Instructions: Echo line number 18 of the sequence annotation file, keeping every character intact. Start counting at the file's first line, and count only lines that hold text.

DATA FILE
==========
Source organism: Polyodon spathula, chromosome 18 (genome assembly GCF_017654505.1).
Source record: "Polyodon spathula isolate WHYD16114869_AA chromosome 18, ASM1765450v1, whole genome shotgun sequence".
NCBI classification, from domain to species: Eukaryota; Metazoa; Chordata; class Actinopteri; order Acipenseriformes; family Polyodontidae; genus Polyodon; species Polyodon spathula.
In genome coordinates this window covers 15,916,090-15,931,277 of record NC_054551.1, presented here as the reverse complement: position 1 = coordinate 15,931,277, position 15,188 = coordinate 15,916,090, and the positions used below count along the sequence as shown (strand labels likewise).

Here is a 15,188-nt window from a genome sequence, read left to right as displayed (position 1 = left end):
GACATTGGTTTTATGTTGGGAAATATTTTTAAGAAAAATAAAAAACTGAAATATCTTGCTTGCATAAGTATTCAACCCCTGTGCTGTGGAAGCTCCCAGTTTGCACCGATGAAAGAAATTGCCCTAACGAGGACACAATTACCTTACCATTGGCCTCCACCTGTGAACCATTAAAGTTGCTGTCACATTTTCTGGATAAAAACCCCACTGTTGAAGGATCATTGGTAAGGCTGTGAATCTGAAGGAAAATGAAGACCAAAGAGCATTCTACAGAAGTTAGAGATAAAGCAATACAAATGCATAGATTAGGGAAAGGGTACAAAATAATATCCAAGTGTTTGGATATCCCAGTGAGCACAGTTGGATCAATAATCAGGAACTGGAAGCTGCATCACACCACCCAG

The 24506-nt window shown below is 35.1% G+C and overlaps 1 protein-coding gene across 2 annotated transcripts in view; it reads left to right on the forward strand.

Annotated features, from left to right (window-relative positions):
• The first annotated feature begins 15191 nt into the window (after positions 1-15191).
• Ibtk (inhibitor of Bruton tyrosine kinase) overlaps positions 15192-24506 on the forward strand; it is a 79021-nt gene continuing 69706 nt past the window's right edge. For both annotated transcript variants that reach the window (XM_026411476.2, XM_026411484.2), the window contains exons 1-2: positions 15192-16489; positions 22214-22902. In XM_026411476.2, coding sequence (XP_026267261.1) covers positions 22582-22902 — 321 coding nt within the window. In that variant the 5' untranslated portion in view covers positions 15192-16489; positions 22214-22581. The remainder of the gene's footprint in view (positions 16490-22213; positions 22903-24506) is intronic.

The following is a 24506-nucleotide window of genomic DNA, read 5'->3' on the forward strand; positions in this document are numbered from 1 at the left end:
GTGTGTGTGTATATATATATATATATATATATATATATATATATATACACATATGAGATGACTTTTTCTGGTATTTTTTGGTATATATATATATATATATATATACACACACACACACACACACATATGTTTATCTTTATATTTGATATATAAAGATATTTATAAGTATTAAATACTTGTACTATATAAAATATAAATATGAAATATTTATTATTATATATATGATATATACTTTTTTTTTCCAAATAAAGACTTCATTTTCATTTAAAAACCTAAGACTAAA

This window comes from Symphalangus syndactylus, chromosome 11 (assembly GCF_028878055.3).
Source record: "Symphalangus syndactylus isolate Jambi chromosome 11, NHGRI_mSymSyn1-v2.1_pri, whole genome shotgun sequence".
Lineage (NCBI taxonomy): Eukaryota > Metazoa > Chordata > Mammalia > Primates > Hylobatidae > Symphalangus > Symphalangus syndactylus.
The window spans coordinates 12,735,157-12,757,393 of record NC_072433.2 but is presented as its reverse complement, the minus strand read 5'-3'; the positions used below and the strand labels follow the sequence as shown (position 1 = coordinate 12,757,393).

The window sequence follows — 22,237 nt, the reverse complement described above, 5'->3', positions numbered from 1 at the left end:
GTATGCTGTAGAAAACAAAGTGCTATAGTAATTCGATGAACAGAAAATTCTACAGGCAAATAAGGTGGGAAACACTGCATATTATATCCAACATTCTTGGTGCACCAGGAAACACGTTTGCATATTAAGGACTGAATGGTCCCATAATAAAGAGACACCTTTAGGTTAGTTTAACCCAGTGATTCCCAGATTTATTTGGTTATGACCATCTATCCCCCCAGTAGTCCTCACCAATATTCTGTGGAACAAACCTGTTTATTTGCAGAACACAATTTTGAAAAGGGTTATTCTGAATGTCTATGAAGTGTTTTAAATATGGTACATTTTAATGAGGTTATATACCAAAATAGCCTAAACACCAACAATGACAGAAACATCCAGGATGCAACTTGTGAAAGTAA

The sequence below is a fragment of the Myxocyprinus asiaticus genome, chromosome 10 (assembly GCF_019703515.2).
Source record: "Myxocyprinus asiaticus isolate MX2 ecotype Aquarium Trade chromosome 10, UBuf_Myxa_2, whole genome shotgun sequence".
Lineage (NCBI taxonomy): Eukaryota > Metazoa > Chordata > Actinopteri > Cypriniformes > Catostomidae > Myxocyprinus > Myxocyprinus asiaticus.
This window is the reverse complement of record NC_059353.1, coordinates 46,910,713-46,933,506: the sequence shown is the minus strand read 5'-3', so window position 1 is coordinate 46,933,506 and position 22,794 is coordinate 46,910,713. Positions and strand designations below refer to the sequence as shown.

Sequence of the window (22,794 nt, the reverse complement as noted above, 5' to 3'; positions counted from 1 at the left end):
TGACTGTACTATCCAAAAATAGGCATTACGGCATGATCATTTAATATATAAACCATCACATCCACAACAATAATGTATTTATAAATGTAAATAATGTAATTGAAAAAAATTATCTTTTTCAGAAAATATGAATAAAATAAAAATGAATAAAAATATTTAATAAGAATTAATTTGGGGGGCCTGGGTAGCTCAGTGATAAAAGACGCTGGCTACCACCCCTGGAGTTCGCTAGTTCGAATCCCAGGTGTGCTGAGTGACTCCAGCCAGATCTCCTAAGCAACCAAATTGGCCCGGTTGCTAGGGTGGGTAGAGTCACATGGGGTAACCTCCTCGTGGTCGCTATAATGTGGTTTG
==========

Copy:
GTATGCTGTAGAAAACAAAGTGCTATAGTAATTCGATGAACAGAAAATTCTACAGGCAAATAAGGTGGGAAACACTGCATATTATATCCAACATTCTTGGTGCACCAGGAAACACGTTTGCATATTAAGGACTGAATGGTCCCATAATAAAGAGACACCTTTAGGTTAGTTTAACCCAGTGATTCCCAGATTTATTTGGTTATGACCATCTATCCCCCCAGTAGTCCTCACCAATATTCTGTGGAACAAACCTGTTTATTTGCAGAACACAATTTTGAAAAGGGTTATTCTGAATGTCTATGAAGTGTTTTAAATATGGTACATTTTAATGAGGTTATATACCAAAATAGCCTAAACACCAACAATGACAGAAACATCCAGGATGCAACTTGTGAAAGTAA